Philip Whiteley's Blog

November 30, 2010

What’s the story?

Filed under: Uncategorized — felipewh @ 2:40 pm

There is little doubt that the crisis in the European single currency is going to get worse before it gets worse. Debate among economists focuses on the eye-wateringly high volumes of debt that has been run up by European banks and Governments, and technical details on elaborate escape routes, all of which come with hideous side-effects.

Why is it, though, that the economists hold the floor, given that it was economics that got us into this mess? Economists have a fatal tendency to think that the economy consists of money, when of course it consists of people.

Consider the so-called ‘convergence criteria’ of the Maastricht Treaty: nothing more than an arbitrary, and short, list of stats on spending and borrowing. These aren’t policies; they’re just the by-product of policies. Money doesn’t shape economics, stories do. Let’s look at the stories behind some of the key participants in the Euro drama. In each case, the major traumas of the past century count for far more than technocratic matters of money management:

Ireland – The European Union gave an historic opportunity for a small country to break free from its domination by Britain.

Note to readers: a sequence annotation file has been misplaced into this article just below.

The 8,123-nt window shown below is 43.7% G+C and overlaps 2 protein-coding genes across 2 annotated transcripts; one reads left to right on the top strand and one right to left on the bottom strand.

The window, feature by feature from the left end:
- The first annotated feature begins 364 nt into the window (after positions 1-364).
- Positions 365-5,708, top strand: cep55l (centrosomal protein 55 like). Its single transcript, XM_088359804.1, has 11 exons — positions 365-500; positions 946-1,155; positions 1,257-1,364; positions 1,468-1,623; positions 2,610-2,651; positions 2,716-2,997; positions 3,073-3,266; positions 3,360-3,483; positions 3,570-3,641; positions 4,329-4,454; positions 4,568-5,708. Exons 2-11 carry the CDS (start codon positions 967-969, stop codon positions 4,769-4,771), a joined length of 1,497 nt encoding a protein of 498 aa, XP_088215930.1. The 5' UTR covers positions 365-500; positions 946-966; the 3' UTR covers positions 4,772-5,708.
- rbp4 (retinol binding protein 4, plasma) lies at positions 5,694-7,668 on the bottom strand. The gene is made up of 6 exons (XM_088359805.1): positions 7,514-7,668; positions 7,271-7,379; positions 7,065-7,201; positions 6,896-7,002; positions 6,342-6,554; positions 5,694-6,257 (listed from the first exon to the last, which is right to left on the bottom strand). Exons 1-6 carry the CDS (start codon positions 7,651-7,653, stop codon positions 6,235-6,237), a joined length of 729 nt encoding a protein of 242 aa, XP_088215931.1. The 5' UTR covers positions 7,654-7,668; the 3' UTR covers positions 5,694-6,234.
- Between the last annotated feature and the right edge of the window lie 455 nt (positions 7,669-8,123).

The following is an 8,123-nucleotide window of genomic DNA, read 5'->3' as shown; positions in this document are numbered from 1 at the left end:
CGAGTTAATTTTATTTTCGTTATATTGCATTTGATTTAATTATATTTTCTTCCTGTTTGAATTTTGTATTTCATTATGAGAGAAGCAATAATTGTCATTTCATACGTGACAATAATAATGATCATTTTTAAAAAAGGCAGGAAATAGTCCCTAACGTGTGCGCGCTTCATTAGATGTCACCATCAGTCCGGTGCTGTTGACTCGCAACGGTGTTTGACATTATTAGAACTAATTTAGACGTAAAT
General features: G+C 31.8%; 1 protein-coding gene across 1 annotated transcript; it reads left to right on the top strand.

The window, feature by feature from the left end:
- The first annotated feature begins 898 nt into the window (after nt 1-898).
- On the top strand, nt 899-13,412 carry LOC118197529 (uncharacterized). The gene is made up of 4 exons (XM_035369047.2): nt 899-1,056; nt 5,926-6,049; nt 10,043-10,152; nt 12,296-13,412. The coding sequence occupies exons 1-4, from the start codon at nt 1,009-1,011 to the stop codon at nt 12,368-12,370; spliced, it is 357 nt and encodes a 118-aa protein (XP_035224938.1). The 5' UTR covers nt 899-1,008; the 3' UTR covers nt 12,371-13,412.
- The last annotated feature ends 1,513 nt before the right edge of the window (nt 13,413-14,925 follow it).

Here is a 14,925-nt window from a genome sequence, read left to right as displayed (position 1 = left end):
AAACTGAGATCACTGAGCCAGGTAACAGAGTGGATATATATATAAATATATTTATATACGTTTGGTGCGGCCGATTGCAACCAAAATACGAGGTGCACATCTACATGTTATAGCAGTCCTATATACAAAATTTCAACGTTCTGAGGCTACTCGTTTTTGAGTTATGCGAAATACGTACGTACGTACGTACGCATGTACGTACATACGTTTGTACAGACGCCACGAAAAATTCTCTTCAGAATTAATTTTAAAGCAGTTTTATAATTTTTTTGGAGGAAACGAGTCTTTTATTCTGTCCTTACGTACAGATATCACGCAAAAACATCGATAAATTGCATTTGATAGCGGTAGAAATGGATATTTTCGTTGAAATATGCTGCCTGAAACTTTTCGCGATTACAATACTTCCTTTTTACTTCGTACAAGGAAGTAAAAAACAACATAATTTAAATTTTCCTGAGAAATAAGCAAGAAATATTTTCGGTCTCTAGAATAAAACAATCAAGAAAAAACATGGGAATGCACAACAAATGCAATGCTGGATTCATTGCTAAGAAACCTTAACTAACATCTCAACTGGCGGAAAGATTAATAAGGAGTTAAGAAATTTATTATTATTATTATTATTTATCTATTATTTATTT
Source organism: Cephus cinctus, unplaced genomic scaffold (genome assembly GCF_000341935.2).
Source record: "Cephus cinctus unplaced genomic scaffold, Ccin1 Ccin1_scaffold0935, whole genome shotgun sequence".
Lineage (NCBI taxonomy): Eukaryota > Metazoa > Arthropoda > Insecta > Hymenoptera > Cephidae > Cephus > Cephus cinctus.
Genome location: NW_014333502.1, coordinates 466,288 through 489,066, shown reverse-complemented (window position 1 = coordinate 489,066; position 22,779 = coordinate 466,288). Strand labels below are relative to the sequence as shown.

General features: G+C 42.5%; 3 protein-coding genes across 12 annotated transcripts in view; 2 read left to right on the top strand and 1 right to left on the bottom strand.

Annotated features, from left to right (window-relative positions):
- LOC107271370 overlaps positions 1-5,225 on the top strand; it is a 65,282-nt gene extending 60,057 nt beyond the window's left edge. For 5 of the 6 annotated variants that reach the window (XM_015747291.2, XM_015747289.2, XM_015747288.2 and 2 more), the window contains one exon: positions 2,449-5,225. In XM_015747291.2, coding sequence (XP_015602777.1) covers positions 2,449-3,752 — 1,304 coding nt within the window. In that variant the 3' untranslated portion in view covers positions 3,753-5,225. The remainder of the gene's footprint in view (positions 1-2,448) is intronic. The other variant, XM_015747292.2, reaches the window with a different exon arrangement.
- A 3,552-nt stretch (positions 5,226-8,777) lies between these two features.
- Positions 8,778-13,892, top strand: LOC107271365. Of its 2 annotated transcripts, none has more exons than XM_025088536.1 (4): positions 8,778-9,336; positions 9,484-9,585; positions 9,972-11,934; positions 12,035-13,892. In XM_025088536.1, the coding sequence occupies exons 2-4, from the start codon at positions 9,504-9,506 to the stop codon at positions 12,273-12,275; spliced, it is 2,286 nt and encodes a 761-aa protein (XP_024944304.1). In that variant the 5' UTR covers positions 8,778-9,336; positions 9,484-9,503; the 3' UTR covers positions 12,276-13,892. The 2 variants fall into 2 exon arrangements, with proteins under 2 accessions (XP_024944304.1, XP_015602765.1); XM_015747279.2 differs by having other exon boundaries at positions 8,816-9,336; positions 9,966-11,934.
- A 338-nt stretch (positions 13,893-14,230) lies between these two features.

Germany – The guilt of two major land wars compels it to dedicate itself to European Union, while the trauma of hyper-inflation bolsters belief in sound finances and a strong currency.

Spain – A nation that suffered one of the most brutal civil wars of modern times has healed wounds and modernised its economy with the help of the EU.

The experience of Ireland and Spain of the EU as a lead partner, almost saviour, contrasts with that of Germany for whom participation in the EU is a solemn duty. Of course, this is simplified, and there are other strands, but these have been influential. Yet none of these narratives are taken into account in economic decisions.

This matters. The euro is falling apart for the simple reason that it was never based on an optimal currency area. Blaming Germany for not encouraging more demand, or for Chancellor Angela Merkel’s insistence that reckless lenders should share in the pain, is to confuse the symptom for the disease. It’s also to ignore the historical and contemporary reality. Asking Germans to give up the principles of living within your means and low inflation is like asking Miss Jean Brodie to do a burlesque revue, and then some group sex. It won’t happen. Give it up.

What would have been even worse would be if the German people had never been asked if they wanted to join the single currency in the first place. Oh, wait a minute, they weren’t.

  • The importance of national histories and shared stories is discussed in The Global You, co-authored with Susan Bloch. See here for more information, and here for purchase.



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